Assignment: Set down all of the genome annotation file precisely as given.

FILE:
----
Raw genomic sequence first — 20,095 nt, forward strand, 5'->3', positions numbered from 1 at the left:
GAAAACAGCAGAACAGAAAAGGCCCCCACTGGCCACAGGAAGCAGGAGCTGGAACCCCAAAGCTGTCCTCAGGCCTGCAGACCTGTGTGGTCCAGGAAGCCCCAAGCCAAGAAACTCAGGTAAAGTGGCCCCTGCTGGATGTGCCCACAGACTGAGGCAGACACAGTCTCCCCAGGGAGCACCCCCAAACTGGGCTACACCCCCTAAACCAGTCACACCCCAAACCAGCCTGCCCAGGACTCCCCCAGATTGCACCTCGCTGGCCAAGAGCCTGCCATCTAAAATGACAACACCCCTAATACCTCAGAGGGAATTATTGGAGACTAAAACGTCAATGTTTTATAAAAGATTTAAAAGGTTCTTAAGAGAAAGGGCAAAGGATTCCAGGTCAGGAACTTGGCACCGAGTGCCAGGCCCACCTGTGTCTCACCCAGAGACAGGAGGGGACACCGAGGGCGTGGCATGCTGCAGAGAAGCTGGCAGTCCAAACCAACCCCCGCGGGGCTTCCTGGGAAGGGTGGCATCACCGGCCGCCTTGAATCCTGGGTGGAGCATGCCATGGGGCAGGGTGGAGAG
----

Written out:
Raw genomic sequence first — 20,095 nt, forward strand, 5'->3', positions numbered from 1 at the left:
GAAAACAGCAGAACAGAAAAGGCCCCCACTGGCCACAGGAAGCAGGAGCTGGAACCCCAAAGCTGTCCTCAGGCCTGCAGACCTGTGTGGTCCAGGAAGCCCCAAGCCAAGAAACTCAGGTAAAGTGGCCCCTGCTGGATGTGCCCACAGACTGAGGCAGACACAGTCTCCCCAGGGAGCACCCCCAAACTGGGCTACACCCCCTAAACCAGTCACACCCCAAACCAGCCTGCCCAGGACTCCCCCAGATTGCACCTCGCTGGCCAAGAGCCTGCCATCTAAAATGACAACACCCCTAATACCTCAGAGGGAATTATTGGAGACTAAAACGTCAATGTTTTATAAAAGATTTAAAAGGTTCTTAAGAGAAAGGGCAAAGGATTCCAGGTCAGGAACTTGGCACCGAGTGCCAGGCCCACCTGTGTCTCACCCAGAGACAGGAGGGGACACCGAGGGCGTGGCATGCTGCAGAGAAGCTGGCAGTCCAAACCAACCCCCGCGGGGCTTCCTGGGAAGGGTGGCATCACCGGCCGCCTTGAATCCTGGGTGGAGCATGCCATGGGGCAGGGTGGAGAG